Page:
Doctor of Philosophy
Dr. Penny A. MacDonald
Jessica A. Grahn
Parkinson’s disease (PD) is a neurodegenerative disorder that affects more than 1% of the population, a value that increases exponentially with age. In addition to the motor symptoms, patients with PD experience several non-motor symptoms, such as auditory deficits and anxiety. Auditory regularity processing, which is the ability to automatically extract and utilize regular patterns within a scene is suspected to be impaired in PD. Moreover, freezing of gait (FOG) is a motor symptom that affects a fairly automatic process, which is gait. We recruited healthy younger and older participants as well as patients with PD to take part in electroencephalography (EEG), functional magnetic resonance imaging (fMRI), and gait studies to investigate aspects of regularity and freezing of gait in PD. Auditory stimuli structures were either random, regular, or a combination of both. We observed that aging and PD significantly impair regularity processing; however, PD did not have any additional detrimental effect on regularity processing. Furthermore, the dopaminergic system impaired regularity processing by reducing the EEG brain response associated with regularity processing and by reducing fMRI brain activity in areas linked to regularity processing. It is important to note that the difference found was only observed when passively listening to the auditory stimulus and not when actively attending to it. The additional impairment associated with the dopaminergic system might be attributed to the connections of the ventral tegmental area and its downstream connections, thus supporting the dopamine overdose hypothesis. We also proposed a new way to reduce FOG in PD patients using Alprazolam, a known anxiolytic. Reducing anxiety resulted in an increase in swing time and a decrease in gait variability, factors linked to a more stable and better gait. Given that Alprazolam managed to reduce anxiety and improve FOG symptoms, we can conclude that anxiety is a causal factor for FOG. More importantly, we advise a new method to target FOG, which can reduce falls and incapacitation and overall, improve the patients’ quality of life.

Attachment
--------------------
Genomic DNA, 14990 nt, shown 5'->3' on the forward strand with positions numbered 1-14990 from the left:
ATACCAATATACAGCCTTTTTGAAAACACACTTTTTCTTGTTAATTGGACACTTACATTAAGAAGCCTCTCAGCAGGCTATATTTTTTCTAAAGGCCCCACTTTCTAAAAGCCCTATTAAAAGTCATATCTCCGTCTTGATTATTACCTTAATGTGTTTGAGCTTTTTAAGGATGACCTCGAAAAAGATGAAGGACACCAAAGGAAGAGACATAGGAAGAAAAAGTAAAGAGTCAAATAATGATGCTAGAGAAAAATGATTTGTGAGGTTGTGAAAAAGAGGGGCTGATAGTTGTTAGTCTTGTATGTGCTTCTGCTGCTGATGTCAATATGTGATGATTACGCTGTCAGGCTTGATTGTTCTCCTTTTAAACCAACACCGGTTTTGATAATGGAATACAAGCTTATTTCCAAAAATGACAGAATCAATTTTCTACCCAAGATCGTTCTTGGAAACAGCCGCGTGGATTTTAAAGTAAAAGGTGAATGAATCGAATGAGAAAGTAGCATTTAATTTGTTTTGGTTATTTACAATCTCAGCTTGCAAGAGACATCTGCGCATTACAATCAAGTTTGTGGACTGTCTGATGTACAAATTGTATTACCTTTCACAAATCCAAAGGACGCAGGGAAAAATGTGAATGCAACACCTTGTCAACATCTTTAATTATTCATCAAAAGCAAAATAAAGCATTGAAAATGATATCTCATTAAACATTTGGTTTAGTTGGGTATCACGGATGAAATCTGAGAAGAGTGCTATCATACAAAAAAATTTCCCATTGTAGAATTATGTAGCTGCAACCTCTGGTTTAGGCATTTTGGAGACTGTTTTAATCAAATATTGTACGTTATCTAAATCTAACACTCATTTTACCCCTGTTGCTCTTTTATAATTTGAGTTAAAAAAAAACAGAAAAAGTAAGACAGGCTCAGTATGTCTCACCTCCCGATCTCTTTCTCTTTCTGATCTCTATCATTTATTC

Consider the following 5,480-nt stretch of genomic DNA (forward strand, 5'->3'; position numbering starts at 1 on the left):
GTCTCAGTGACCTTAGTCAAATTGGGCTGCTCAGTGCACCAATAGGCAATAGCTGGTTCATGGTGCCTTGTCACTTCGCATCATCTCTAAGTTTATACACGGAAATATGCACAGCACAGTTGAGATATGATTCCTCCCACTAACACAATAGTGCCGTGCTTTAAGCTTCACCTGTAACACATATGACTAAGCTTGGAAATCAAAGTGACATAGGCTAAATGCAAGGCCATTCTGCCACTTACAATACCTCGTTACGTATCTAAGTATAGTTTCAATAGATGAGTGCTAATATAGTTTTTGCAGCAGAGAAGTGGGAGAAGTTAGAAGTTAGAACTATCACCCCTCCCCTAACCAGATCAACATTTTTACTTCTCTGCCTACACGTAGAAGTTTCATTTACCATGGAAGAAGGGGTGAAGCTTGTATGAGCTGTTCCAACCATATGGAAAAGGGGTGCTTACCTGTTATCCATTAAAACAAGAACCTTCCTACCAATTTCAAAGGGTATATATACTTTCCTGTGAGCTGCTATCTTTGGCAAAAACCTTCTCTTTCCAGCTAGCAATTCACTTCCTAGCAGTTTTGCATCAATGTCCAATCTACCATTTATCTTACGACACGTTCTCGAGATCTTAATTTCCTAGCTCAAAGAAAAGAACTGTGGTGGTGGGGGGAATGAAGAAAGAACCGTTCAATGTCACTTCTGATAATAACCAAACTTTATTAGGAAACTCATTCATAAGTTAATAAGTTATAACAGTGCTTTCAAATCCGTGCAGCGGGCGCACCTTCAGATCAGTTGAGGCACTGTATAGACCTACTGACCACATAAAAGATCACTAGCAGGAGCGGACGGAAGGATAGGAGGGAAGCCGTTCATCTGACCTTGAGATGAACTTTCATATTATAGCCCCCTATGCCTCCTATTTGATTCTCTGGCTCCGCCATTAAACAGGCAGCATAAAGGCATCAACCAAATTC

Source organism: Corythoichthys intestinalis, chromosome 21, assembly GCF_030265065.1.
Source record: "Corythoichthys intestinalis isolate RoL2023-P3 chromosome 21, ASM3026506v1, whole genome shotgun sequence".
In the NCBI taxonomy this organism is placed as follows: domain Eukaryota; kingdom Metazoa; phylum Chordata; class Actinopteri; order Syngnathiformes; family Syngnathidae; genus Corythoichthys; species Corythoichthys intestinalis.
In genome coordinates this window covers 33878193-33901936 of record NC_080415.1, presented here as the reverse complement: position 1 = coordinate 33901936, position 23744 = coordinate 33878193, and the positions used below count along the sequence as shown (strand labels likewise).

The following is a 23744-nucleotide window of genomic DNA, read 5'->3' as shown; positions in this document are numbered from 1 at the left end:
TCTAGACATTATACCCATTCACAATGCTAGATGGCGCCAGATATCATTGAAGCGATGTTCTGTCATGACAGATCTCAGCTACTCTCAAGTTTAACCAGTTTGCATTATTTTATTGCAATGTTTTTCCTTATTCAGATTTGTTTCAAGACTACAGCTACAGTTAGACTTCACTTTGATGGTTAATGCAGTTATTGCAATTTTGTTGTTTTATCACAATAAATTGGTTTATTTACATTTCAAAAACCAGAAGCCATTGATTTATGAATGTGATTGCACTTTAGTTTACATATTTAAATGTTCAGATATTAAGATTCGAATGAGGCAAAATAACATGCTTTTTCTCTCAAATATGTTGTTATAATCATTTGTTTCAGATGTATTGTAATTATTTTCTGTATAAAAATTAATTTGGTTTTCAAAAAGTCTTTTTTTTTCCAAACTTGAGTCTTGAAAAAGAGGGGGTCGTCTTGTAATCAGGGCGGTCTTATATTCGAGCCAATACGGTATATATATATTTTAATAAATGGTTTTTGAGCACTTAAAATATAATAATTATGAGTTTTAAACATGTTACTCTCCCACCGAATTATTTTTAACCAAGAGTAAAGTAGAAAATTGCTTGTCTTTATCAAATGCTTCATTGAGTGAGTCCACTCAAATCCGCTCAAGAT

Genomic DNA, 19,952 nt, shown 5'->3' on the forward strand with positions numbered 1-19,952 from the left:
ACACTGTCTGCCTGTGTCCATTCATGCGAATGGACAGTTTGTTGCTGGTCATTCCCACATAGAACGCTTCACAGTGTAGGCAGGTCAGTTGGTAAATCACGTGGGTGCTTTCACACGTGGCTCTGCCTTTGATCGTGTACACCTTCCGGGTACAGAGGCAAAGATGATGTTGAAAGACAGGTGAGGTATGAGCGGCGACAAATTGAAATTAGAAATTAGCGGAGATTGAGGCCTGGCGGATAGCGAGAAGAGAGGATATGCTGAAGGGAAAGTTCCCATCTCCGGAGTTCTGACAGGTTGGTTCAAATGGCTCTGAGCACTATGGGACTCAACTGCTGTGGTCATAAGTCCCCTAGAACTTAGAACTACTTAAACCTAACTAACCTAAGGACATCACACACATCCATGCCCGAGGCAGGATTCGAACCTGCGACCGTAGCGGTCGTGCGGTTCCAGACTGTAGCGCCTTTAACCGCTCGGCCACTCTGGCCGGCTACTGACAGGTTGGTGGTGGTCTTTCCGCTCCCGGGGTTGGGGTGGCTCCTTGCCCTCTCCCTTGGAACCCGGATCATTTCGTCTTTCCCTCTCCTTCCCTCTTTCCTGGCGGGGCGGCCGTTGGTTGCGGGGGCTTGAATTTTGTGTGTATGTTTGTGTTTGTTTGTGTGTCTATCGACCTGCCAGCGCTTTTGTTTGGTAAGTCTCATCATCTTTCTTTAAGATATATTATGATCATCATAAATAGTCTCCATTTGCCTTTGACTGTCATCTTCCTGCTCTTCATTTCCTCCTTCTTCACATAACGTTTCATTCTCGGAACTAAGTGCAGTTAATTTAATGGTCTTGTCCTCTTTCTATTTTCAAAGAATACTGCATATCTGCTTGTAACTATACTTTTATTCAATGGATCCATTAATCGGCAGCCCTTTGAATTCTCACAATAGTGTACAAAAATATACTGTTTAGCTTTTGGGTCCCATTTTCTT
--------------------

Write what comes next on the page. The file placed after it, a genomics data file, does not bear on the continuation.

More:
Summary for Lay Audience
Parkinson’s is a disease that affects approximately 1% of the population. This disease is characterized by motor (such as tremors) and non-motor symptoms such as impairments in the auditory system and anxiety. The ability to use regular patterns in the auditory stream is referred to as regularity processing. In our studies, we found that regularity processing is impaired in older participants and in patients with Parkinson’s. Moreover, administering levodopa, which is the main medication used to treat Parkinson’s disease, resulted in an alteration in brain activity associated with regularity processing, supposedly worsening regularity processing. Additionally, we investigated the effect of reducing anxiety on freezing of gait in Parkinson’s. Freezing of gait is a symptom experienced by some patients with Parkinson’s in which patients feel that their feet are glued to the floor. We advised a new way using anxiety medication to reduce anxiety and improve freezing symptoms in these patients. This reduction can be the first step in finding medications that efficiently reduce freezing and hence reduces the chances of falls and improves patients’ quality of life. In conclusion, we found that the dopaminergic system can be involved in regularity processing and levodopa can have negative effects on that process. Moreover, we observed a direct link between anxiety and freezing of gait and we also found a new way to improve that debilitating symptom.
Al Jaja, Abdullah, "Rhythmic, Motor, and Non-Motor Dysfunctions in Parkinson’s Disease, A Window Into Regularity Processing, Freezing Of Gait, And Anxiety" (2022). Electronic Thesis and Dissertation Repository. 8661.